Taklamakan Desert

The Taklamakan Desert (also Taklimakan) is a desert of Central Asia, in the Xinjiang Uyghur Autonomous Region of the People's Republic of China. It is known as one of the largest sandy deserts in the world. It covers an area of 270,000 km2 of the Tarim Basin, 1,000 km long and 400 km wide. It is crossed at its northern and at its southern edge by two branches of the Silk Road as travellers sought to avoid the arid wasteland.

The Taklamakan Desert is one the world's major deserts, ranking 15th in size in a ranking of the world's largest non-polar deserts.


There is no water on the desert and it was hazardous to cross. Takla Makan means go in and you'll never come out? Merchant caravans on the Silk Road would stop for relief at the thriving oasis towns. The key oasis towns, watered by rainfall from the mountains, were Kashgar, Marin, Niya, Yarkand, and Khotan (Hetian) to the south, Kuqa and Turfan in the north, and Loulan and Dunhuang in the east. Now many, such as Marin and Gaochang are ruined cities in sparsely inhabited dusty spots with poor roads and minimal transportation in the Xinjiang Autonomous Region of the Peoples Republic of China.

The archeological treasures found in its sand buried ruins point to Tocharian, early Hellenistic, Indian and Buddhistic influences.

Mummies, some 4000 years old, have been found in the region. They show the wide range of peoples who have passed through. Some of the mummies appear European. Later, the Taklamakan was inhabited by Turkic peoples. Starting with the Tang Dynasty, the Chinese periodically extended their control to the oasis cities of the Taklamakan in order to control the important silk route trade across Central Asia. Periods of Chinese rule were interspersed with rule by Turkic and Mongol and Tibetan peoples. The present population consists largely of Turkic, Uyghur and Kazakh people.

The vast majority of rivers on the planet flow in a southerly direction because the source (usually in the mountains) is to the north of the mouth of the river. If the source of a river is at a higher elevation than the mouth, that river will run from the source to the mouth. However, if that (higher) source is to the south of the mouth, that river will then flow to the north (downhill).

In the News ...

Mysterious Grid Patterns in China's Deserts Explained   Live Science - November 3, 2012

A mysterious grid of dots spanning several miles of Western China's sand dunes like a giant chessboard may be the result of geological surveys for nickel mines, according to new analysis of satellite images of the area. "In the satellite maps, we can see a man-made texture on the soil, a huge band which seems created by relatively small holes or mounds," wrote the study author, Amelia Carolina Sparavigna, a physicist at Italy's Polytechnic University of Turin, on Oct. 25 on the website arXiv.org, ahead of publication to a scientific journal. "This curious texture on the desert soil was probably produced by the pinpointing of geophysical research."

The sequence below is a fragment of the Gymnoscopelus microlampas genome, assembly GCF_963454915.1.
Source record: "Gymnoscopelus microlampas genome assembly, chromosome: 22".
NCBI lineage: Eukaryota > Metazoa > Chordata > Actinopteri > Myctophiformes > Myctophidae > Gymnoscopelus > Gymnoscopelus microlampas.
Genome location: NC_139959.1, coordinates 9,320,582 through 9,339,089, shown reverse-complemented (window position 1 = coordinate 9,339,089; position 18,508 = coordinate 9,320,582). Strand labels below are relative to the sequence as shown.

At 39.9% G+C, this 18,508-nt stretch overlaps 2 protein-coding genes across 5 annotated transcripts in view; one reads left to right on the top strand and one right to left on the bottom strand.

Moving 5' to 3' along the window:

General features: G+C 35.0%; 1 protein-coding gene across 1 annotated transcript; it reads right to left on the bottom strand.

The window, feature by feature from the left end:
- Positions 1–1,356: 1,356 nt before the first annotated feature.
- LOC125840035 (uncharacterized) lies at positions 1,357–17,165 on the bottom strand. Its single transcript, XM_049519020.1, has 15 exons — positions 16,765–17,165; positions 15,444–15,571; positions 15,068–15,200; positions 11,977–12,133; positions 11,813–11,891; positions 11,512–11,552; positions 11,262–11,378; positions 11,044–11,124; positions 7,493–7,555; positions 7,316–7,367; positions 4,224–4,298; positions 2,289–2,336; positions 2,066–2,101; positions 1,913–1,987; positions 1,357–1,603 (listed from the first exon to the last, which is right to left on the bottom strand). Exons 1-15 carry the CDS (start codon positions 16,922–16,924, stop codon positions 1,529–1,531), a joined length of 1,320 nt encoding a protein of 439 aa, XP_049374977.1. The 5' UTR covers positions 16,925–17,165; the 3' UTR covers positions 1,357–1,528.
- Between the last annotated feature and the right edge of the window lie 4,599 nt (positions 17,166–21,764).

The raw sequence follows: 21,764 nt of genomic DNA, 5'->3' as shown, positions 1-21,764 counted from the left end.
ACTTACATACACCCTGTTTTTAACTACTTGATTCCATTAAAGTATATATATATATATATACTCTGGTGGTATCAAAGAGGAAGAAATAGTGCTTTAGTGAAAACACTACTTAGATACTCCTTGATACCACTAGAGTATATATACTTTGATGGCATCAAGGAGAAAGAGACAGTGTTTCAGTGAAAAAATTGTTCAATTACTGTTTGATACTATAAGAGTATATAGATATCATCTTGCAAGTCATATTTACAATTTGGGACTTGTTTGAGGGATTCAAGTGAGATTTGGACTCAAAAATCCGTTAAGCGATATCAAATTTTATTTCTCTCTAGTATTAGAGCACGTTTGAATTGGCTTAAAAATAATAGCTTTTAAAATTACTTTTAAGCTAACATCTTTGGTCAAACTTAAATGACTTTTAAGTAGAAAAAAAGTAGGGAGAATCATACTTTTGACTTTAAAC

In 2010, Sparavigna started investigating Google Earth satellite images of China's remote Taklamakan desert to study the textures carved into the sand dunes by the wind. In the process, the amateur archaeologist found possible paths around the ruins of an ancient Silk Road Kingdom called Loulan. For more than a thousand years, a sea of caravans laden with spices, silks and other Eastern goods passed through this arid outpost on the way to Europe.

The strange pattern was clearly man-made. In older imagery from Bing and Nokia Maps taken prior to 2004, the strange pattern wasn't visible, indicating the shapes appeared more recently. Sparavigna then found an article in the Chinese press describing the discovery of large amounts of nickel buried under the dunes. She concluded the new shapes must be evidence of geological surveying done prior to mining the nickel reserves. Geologists often drill boreholes to determine the composition of mineral deposits below the surface.

This isn't the first time Sparavigna has analyzed satellite imagery to shed light on mysterious patterns. In 2011 she discovered strange patterns she claimed were geoglyphs in Peru, and has also weighed in on the symbolic meaning of Chinese army barracks from the 1960s. Sparavigna thinks it may be a good idea to create a database of large-scale, man-made features like these throughout the world. In her opinion, it can anticipate mining activity and development of a region

Taklamakan Desert